Before we can delve into what variable neutral density filters are and how they can make a significant impact to your photography and the weight of the camera bag let’s take a flashback on what neutral density (ND) filters are. Neutral density filters can be termed in a single phrase as an eyewear for your camera. When screwed onto the front part of the lens they immediately reduce the amount of light that comes through the lens. But wait a minute isn’t good photography about light and more light is better? Yes and no. Yes because good photography depends on light and no because excess amount of it has the effect of washing out your compositions. Say, when you are trying to capture a tide with a brightly illuminated sky in the background. You want to capture the tide moving in and want that dreamy effect where the water is all white and silky in appearance. This needs a long exposure. However the problem is with a long exposure, your camera sensor is going to capture so much light that the final image is going to be a white canvas. So what to do? This is where a neutral density filter comes in. They work just like sun glasses, stopping the excess amount of light and allow you to have a long exposure. They come in various f stops or amounts of light that they can stop.
So what is a variable neutral density filter? A neutral density filter is great except that it cannot be adjusted to variable densities. As a result a photographer who relies heavily on neutral density filters has to carry several of them designed to stop light in increasing stops (please note every stop here is a half of the previous, so that one stop means half and two stops means quarter and so on). This is why a variable neutral density filter is so much effective.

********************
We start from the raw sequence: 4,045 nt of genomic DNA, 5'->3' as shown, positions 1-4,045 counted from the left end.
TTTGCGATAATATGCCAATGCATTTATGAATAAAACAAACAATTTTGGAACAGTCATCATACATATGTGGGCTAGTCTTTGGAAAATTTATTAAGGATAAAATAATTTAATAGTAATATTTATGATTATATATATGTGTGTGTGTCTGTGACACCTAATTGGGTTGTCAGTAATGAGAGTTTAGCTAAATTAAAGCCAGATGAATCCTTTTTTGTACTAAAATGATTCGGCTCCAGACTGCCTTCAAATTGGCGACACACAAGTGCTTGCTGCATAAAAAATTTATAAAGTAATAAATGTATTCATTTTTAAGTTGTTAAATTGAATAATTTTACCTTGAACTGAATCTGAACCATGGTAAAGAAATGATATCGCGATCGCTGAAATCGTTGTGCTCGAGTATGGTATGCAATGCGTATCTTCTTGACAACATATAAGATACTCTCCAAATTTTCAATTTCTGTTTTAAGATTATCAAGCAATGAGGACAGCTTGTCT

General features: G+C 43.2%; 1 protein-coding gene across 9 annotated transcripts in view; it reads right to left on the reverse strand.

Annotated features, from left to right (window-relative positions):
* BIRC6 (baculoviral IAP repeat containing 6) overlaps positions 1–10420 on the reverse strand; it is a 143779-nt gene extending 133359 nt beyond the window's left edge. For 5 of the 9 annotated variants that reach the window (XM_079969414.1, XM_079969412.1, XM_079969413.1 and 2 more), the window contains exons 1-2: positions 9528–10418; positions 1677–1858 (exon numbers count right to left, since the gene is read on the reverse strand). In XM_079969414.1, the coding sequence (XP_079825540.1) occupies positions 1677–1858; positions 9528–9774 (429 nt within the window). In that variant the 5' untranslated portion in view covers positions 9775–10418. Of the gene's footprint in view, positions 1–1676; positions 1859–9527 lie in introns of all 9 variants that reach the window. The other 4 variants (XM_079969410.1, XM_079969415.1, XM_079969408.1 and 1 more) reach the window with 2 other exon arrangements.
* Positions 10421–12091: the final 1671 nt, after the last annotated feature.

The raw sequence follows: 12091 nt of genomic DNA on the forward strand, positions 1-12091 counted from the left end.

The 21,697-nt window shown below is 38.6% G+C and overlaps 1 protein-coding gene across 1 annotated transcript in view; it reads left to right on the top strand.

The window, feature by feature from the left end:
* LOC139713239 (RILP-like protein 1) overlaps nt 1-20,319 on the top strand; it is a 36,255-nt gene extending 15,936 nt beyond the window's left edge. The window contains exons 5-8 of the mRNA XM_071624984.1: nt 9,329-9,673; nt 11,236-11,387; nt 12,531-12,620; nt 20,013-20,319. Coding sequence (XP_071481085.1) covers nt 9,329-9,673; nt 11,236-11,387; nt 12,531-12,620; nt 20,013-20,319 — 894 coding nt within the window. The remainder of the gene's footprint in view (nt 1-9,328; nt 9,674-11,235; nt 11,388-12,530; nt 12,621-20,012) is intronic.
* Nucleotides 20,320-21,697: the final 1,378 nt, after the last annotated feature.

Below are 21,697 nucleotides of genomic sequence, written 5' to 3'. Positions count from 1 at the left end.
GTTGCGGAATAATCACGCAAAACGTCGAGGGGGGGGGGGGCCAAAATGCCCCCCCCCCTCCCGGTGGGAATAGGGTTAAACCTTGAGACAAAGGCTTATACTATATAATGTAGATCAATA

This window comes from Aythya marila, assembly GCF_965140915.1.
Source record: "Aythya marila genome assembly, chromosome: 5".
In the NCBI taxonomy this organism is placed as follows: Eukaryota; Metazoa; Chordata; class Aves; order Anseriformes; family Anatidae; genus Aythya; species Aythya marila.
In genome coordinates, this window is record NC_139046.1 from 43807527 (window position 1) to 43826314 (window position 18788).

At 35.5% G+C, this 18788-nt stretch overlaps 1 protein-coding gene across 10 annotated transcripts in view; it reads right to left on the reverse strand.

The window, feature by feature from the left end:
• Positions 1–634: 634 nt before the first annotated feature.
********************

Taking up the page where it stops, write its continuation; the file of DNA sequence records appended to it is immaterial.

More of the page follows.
A variable neutral density filter sits in front of a camera lens just as a normal neutral density filter would. You will have to screw the filter on to the lens. Now turn it slightly in any direction and the amount of light stopped increases. As such it is like a sunglass for the eyes but that is conditioned with a turn screw. You turn it to adjust for the amount of sunlight that you wish to block. Sounds amazing? It is indeed so, it is almost like magic. Variable neutral density filters immediately creates a situation where there is less need to carry several different neutral density filters with different stops. Some people have tried using two ND filters to see if they can really cut out light for some very fast apertures. But that can cause some problem of vignetting and in that case if you are using full frame bodies you may have to zoom in a bit to avoid the corners. Having said that with a variable neutral density filter this problem will never arise and the photographer can simply turn the front end of the filter to adjust the amount of stop he needs.
Find out more on VND here Tiffen 82mm Variable ND filters review